Brush Cutter advice

I'm using a brush cutter with a tungsten carbide blade and I wondered what advice anybody might have about using it without the plastic guard/shield. I ask the question because when cutting longer grass it has a regular tendency to collect the cut grasses/weeds and jam them between the blade and the cover, even short lengths build up. I always wear boots and gaiters plus eye protection. The problem also occurred using a conventional metal blade too.

Would appreciate any sound advice, thanks.

Howard

Posts

  • fidgetbonesfidgetbones Posts: 12,887

    Don't even think of it. Hospitals have enough to do as it is.

    Last edited: 19 May 2016 14:37:21

    You don't stop doing new things because you get old, you get old because you stop doing new things. <3
  • Ladybird4Ladybird4 Third rock from the sunPosts: 22,427

    Never ever ever!!!!!!!!!

    Cacoethes: An irresistible urge to do something inadvisable
  • DovefromaboveDovefromabove Central Norfolk UKPosts: 51,346

    Depends whether you value your feet and the ability to walk or not image

    “I am not lost, for I know where I am. But however, where I am may be lost.” Winnie the Pooh







  • treehugger80treehugger80 Posts: 1,762

    DON'T! I have seen blades snap and its terrifying, I saw one go thru a piece of wriggly tin sheet like it was made out of wet cardboard, god knows the damage it would do if it hit a leg!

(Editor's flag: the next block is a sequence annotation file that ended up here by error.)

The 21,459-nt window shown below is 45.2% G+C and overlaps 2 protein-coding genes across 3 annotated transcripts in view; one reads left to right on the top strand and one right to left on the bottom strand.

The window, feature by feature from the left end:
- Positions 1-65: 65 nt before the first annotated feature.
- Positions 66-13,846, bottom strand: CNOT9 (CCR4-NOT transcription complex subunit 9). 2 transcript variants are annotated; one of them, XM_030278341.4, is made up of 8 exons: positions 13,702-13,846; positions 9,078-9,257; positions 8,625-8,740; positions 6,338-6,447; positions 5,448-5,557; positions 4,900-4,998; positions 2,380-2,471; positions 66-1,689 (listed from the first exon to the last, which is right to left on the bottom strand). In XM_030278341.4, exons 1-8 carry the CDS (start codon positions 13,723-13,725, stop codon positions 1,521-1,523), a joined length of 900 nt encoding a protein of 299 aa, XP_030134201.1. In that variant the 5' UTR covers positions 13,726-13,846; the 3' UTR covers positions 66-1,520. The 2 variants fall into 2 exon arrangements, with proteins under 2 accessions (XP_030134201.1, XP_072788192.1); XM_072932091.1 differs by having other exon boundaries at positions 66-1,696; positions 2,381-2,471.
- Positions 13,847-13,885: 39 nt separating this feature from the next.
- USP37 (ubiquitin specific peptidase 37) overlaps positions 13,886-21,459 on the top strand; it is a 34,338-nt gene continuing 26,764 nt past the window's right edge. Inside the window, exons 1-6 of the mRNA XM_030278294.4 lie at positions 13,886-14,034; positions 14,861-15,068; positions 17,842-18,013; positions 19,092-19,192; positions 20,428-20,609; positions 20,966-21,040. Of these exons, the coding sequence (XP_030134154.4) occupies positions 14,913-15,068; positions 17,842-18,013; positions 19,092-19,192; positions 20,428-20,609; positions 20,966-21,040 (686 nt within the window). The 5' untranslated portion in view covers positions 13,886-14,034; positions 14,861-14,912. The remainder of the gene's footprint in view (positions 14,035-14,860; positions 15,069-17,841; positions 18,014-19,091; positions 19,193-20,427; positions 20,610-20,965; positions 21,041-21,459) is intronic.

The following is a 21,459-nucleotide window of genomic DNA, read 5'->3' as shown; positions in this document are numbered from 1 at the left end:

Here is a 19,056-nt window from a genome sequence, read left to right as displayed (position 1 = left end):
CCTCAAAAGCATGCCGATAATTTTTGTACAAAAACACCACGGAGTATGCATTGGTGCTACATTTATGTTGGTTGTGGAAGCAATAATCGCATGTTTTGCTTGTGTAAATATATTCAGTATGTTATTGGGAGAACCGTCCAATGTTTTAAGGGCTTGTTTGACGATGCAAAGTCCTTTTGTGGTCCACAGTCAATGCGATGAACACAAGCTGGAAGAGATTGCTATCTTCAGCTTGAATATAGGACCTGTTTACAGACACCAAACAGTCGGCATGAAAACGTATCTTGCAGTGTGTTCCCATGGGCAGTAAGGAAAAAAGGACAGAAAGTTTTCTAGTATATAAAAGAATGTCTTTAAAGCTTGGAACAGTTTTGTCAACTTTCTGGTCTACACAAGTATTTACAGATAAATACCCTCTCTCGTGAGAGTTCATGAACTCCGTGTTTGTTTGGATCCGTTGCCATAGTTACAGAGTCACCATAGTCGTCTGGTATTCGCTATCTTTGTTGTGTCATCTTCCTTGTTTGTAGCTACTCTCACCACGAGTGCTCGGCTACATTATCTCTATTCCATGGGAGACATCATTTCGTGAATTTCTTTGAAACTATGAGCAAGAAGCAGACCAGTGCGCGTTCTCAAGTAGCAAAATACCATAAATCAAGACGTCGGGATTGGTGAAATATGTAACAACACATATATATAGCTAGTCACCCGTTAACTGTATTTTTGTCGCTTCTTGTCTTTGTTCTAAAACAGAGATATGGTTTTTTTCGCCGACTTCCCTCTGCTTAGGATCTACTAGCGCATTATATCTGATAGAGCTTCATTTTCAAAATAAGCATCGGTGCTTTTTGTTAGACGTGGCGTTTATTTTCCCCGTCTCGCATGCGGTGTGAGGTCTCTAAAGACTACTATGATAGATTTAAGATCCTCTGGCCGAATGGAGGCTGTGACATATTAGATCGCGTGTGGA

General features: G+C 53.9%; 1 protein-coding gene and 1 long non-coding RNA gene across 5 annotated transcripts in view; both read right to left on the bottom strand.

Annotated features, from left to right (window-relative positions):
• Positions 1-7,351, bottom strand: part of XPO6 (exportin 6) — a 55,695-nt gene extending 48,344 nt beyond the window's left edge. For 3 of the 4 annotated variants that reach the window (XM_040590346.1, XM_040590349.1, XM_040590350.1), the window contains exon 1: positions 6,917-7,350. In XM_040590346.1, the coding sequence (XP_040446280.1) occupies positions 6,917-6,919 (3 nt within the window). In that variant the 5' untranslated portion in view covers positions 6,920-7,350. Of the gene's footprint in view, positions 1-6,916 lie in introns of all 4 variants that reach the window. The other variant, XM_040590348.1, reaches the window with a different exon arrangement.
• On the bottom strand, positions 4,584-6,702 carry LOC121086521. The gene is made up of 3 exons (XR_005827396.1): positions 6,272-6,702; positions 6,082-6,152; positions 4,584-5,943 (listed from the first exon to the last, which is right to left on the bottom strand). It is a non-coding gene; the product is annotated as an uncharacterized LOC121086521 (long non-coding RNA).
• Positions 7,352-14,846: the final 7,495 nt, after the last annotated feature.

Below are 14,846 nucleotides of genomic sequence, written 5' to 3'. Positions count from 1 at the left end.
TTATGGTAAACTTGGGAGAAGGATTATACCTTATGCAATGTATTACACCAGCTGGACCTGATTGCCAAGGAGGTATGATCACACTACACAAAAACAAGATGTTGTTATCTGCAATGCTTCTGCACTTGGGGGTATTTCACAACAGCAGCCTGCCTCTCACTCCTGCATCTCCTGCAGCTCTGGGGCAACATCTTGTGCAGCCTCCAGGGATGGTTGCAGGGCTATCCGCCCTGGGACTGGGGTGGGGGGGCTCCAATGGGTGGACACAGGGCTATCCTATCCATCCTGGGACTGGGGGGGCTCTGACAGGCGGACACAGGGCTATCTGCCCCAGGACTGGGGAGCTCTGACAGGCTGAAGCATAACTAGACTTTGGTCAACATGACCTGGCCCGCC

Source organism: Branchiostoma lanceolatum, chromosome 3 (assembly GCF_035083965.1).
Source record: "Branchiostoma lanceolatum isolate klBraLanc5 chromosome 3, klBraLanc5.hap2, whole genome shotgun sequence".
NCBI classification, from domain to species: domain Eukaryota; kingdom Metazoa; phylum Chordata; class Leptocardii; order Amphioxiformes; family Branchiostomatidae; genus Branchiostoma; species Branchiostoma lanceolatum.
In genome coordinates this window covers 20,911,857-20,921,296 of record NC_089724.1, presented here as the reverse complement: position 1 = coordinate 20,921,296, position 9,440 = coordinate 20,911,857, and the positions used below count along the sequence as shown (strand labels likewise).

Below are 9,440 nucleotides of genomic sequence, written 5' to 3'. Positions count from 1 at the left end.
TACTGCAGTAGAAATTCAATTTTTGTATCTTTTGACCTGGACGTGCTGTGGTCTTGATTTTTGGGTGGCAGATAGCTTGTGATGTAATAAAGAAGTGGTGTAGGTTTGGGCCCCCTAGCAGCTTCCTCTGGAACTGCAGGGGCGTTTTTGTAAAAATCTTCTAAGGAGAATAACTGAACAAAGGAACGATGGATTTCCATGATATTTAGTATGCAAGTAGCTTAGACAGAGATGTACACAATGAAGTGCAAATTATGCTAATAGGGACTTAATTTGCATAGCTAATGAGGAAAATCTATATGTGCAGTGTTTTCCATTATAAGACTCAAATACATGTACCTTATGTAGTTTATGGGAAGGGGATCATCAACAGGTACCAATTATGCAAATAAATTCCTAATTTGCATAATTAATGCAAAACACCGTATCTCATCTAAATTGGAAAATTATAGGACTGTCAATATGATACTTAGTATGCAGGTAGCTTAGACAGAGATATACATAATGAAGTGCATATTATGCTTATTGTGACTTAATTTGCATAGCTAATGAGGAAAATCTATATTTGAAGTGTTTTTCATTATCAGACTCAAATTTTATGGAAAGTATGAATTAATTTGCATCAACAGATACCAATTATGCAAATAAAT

I've also been hit by a rock thrown 30 feet from someone else cutting and I needed stiches - and that was thru thick working trousers!

  • KT53KT53 Posts: 3,081

    If it's jamming regularly is the guard fitted correctly.  I've cut all sorts, long, short, wet and dry with a brush cutter and never had a problem.  Maybe you're trying to force it through the undergrowth too quickly.  I find a side to side motion, going forward slowly works best for me.

  • Dave MorganDave Morgan Posts: 3,126

    Strimmer and brush cutters only jam if you're trying to cut too fast. You really have to go slowly and cut with the leading edge and not push forward too fast. Guards  are there for a reason, to protect the user. Taking one off is tempting fate too much.

  • Thank you KT53, Treehugger and Dave. I completely take on board your advice. And although I'm not aware of 'forcing' it through, I will try a slower approach.

    Thanks to all for replying. There must be a reason that tungsten carbide blades are only available from the USA or Australia (as far as I'm aware). Maybe I should revert to a conventional blade.

    Last edited: 19 May 2016 21:11:44

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